GoLive is easy to use yet powerful, but isn't so good at powerful development work
Built-in live rendering with Opera
Simulate mobile phone browsers
Easier to use than Dreamweaver
Auto-export web graphics from CS2 files
No help with dynamic pages
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GoLive has been the poorer cousin of Dreamweaver over the last few years, which is a shame, because in many ways it's a superior app.
For one thing, GoLive is easier to use. It's WYSIWYG, just like Dreamweaver, but its 'layout grid' option for building pixel-accurate layouts helps to overcome the limitations of Dreamweaver's purer 'layout tables' approach.
Its palettes of page elements are more extensive and useful than Dreamweaver's. It integrates better with Creative Suite apps like Photoshop and Illustrator, generating web graphics of the exact dimensions you require from native file formats of any size, updating them whenever you alter the originals.
As well as all this, GoLive has a built-in rendering system based on the Opera browser that lets you see how your page is working out, moment by moment, without having to 'Preview in Browser'.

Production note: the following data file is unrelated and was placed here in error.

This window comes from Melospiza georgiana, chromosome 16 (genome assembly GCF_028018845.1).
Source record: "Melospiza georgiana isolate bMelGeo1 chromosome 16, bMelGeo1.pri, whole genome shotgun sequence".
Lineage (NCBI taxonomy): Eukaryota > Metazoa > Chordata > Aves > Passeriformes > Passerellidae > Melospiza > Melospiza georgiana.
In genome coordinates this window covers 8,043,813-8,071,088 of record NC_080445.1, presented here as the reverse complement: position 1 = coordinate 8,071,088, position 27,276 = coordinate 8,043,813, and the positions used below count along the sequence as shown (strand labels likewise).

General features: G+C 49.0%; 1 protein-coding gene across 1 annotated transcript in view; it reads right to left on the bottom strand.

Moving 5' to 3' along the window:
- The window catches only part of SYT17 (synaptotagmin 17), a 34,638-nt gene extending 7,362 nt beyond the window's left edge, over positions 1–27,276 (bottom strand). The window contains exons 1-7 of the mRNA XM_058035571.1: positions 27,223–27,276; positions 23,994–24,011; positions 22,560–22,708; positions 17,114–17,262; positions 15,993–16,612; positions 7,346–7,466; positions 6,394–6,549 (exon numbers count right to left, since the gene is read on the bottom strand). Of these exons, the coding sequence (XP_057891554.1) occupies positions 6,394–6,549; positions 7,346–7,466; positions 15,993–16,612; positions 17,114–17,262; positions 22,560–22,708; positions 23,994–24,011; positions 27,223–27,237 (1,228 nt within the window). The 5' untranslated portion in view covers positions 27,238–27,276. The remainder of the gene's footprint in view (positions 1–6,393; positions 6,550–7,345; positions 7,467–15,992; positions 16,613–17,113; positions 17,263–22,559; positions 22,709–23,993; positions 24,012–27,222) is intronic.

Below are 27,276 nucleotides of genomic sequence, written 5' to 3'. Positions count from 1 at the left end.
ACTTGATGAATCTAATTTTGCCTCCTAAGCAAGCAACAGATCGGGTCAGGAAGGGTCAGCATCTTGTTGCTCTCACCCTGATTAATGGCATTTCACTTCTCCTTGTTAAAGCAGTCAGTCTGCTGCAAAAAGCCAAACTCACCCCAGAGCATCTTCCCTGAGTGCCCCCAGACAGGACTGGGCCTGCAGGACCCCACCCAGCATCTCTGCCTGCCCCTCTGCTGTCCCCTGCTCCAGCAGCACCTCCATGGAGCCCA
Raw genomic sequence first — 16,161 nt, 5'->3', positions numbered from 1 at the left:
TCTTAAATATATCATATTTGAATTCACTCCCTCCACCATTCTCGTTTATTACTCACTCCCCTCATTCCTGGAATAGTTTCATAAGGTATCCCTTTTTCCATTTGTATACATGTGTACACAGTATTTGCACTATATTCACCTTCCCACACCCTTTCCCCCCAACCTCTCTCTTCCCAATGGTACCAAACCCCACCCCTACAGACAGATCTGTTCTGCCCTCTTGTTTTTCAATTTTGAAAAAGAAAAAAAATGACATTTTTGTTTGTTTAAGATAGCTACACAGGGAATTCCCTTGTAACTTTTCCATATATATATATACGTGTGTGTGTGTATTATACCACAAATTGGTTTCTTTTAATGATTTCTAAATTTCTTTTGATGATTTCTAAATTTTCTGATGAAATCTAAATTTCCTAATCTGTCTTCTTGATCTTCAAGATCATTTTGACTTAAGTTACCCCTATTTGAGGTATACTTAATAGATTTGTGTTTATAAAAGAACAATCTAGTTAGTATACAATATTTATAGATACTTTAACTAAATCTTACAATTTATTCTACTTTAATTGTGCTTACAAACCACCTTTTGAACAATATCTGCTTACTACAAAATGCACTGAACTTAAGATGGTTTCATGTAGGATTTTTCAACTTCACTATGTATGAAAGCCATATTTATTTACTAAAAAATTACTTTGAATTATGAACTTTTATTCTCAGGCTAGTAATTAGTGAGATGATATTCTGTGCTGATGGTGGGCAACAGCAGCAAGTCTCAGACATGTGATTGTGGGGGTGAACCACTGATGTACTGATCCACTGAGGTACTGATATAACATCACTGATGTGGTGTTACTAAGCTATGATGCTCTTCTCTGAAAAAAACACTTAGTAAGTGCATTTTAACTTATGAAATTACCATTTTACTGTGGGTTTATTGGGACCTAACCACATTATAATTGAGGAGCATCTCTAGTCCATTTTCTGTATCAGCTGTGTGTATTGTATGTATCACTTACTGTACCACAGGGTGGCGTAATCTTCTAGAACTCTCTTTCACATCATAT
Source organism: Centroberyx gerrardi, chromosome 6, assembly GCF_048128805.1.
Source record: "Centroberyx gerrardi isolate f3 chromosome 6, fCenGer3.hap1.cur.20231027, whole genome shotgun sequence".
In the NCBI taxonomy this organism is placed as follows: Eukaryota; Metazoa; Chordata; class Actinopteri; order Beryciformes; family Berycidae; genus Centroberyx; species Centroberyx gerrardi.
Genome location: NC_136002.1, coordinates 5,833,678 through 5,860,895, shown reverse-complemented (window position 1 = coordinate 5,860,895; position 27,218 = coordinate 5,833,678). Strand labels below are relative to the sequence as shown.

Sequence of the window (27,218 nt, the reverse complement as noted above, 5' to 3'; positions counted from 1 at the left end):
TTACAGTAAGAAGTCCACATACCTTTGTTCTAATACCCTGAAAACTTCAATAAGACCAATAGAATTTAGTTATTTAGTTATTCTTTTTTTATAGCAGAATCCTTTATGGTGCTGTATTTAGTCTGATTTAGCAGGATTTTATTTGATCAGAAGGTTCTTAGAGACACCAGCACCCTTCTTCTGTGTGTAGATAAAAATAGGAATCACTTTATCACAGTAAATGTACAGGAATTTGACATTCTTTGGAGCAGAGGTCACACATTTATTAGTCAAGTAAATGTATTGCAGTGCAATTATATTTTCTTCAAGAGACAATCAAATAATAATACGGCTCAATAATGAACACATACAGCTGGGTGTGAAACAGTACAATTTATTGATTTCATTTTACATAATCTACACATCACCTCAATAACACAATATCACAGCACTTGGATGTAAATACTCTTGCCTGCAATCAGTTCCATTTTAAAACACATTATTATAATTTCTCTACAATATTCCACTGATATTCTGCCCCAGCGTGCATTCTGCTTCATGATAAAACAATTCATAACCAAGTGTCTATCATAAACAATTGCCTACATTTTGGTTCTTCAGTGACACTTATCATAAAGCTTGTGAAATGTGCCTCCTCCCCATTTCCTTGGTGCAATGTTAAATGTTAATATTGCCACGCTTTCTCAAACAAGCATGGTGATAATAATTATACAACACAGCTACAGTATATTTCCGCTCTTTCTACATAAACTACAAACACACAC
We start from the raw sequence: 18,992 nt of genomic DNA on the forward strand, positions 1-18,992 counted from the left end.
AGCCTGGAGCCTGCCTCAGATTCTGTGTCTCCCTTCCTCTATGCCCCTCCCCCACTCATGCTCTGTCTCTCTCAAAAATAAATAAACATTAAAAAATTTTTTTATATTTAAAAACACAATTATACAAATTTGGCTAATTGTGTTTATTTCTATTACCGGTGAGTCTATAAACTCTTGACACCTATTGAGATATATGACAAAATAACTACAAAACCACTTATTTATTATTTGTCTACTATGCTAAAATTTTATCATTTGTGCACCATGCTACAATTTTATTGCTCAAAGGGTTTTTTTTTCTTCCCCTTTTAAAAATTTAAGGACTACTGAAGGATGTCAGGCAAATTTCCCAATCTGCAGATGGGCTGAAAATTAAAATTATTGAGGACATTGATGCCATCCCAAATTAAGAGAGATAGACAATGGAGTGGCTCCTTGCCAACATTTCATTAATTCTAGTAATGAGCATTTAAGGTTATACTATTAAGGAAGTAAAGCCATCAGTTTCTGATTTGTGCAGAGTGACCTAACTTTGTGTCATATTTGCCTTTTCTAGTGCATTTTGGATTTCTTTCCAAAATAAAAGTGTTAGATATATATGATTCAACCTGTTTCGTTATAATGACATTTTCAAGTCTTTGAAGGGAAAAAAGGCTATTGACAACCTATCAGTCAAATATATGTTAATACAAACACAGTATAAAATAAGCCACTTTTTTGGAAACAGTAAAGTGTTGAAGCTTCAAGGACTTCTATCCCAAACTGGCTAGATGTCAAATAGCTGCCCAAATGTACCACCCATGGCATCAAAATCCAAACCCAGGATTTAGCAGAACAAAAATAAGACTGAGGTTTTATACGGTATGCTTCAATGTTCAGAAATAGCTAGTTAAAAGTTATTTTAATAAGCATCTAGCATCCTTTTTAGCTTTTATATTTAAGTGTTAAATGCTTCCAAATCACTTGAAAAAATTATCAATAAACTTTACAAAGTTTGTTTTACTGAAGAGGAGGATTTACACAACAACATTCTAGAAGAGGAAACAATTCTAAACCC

It also has far better support for mobile standards, such as mobile XHTML, and a rendering system that simulates most of the popular mobile phone browsers.
It includes page elements and templates for MovableType and TypePad blogging services, and it has its own mini-multimedia studio for generating QuickTime tracks and DHTML animations.
But there are deficiencies. It's buggy, and it has little of the dynamic web page support of Dreamweaver, only promising not to rewrite any scripting code it finds, rather than giving you help in creating your own code. It's also inferior when dealing with more uncommon standards such as XML, XSLT and ASP.Net.
If you're looking for an advanced package and are happy to fill in any blanks with hand-coding, GoLive is excellent. If you're looking for something that can deal well with the very peak of web development, it doesn't quite have what it takes. Rob Buckley
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